Larry Baron suggest that the City of Los Altos enter a pool sharing arrangement with MVLA School District

Larry Baron proposed that MVLA High School District share its Pools with the City of Los Altos. Perhaps the City won’t have to spend $100K to hire a consultant to study how to build a pool somewhere.

Los Altos Politico Analysis

The pools sharing proposal comes just in time.  The City Council – at the behest of Council Member Jan Pepper – is expected to consider allocating $100,000 for a consultant to evaluate the feasibility of building a City pool.  That’s a lot of money.  What’s the back story here?

The City of Los Altos has been considering building one or two City pools for at least a couple of decades.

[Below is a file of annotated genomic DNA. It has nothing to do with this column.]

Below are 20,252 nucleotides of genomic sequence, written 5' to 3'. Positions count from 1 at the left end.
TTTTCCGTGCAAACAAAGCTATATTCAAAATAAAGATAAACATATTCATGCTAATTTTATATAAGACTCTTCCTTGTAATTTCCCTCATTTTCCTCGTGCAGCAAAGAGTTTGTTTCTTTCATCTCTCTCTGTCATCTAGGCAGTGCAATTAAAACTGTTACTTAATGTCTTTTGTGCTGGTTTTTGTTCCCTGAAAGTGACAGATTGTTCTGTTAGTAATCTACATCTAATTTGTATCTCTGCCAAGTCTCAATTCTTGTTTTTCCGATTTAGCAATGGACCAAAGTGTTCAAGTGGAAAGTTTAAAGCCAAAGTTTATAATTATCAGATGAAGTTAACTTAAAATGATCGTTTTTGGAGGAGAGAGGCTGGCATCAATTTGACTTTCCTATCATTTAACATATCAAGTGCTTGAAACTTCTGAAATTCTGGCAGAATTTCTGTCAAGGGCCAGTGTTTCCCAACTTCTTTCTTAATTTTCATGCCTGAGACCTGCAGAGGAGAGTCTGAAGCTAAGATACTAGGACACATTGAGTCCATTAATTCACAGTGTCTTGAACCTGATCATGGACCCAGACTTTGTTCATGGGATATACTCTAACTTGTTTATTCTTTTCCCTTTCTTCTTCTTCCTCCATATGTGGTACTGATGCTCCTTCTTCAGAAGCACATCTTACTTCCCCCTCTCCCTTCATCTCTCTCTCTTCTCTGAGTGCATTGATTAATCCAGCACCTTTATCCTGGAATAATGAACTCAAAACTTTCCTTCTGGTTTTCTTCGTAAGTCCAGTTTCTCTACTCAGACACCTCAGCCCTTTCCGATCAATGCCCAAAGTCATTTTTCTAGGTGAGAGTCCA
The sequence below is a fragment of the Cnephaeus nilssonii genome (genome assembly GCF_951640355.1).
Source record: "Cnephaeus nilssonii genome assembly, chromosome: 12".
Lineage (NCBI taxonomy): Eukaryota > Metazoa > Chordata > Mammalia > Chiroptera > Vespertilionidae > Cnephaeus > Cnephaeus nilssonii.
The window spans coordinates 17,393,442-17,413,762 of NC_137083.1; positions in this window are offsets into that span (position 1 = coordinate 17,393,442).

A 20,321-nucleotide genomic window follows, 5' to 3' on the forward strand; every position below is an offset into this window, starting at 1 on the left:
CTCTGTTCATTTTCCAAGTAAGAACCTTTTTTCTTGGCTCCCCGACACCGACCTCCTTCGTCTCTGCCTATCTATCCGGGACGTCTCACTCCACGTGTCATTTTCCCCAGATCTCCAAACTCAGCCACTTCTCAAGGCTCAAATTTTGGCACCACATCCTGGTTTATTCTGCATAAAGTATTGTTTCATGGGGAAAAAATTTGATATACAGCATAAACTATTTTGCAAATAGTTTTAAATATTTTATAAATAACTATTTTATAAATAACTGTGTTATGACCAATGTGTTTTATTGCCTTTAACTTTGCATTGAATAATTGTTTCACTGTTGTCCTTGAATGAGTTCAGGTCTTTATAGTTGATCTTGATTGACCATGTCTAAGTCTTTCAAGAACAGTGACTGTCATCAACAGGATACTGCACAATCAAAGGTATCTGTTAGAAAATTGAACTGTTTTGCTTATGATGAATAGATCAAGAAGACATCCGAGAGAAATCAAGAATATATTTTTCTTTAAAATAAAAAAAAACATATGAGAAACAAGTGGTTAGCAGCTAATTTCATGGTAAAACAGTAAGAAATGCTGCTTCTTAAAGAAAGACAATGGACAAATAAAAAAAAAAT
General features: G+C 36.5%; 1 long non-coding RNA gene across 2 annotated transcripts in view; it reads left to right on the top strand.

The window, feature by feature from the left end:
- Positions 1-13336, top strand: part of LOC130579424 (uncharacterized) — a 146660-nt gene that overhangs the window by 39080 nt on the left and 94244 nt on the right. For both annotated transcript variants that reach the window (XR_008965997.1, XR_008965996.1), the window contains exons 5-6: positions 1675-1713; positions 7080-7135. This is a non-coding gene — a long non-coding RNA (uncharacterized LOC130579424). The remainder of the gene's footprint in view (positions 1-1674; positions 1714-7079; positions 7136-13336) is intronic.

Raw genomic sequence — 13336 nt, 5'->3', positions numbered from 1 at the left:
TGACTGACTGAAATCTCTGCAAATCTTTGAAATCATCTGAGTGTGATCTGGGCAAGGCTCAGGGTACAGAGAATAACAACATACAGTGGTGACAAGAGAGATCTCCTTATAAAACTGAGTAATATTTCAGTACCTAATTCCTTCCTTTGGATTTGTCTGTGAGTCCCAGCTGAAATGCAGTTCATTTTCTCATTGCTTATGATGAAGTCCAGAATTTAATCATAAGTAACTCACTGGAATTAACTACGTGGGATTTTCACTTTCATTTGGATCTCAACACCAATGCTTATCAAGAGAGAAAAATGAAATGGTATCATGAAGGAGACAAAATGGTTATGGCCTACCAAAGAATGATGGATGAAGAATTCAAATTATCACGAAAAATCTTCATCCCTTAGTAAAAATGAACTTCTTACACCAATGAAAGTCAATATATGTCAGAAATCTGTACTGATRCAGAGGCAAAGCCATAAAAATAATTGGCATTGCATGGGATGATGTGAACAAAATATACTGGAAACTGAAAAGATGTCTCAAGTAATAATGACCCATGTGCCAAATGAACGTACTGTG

The City used to have a pool.  In the 70’s and 80’s after Covington School site was shuttered as an operating Junior High, the City then rented the old pool there.  But in the late 90’s,  when LASD decided to reopen Covington as a K-6 school and administration center, the old pool was demolished by LASD. 

Since then, City of Los Altos ideas have included 1) building two City pools on LASD land – one at Egan Jr. High another at Blach Jr. High and 2) most recently building a pool on the 18 acres Civic Center. In the 90’s the City built two City Gyms, one at Egan the other at Blach, so there is a precedent for City-LASD facility sharing.

Any “extra” LASD land at Egan and Blach land is now used to house Bullis Charter’s two campuses.  Even if  “Egan moved to the Kohls 10th site” and Bullis Charter vacates Blach to consolidate on Egan, LASD has proposed using “extra” Egan land for teacher housing.  That leaves only Blach as a viable City pool site.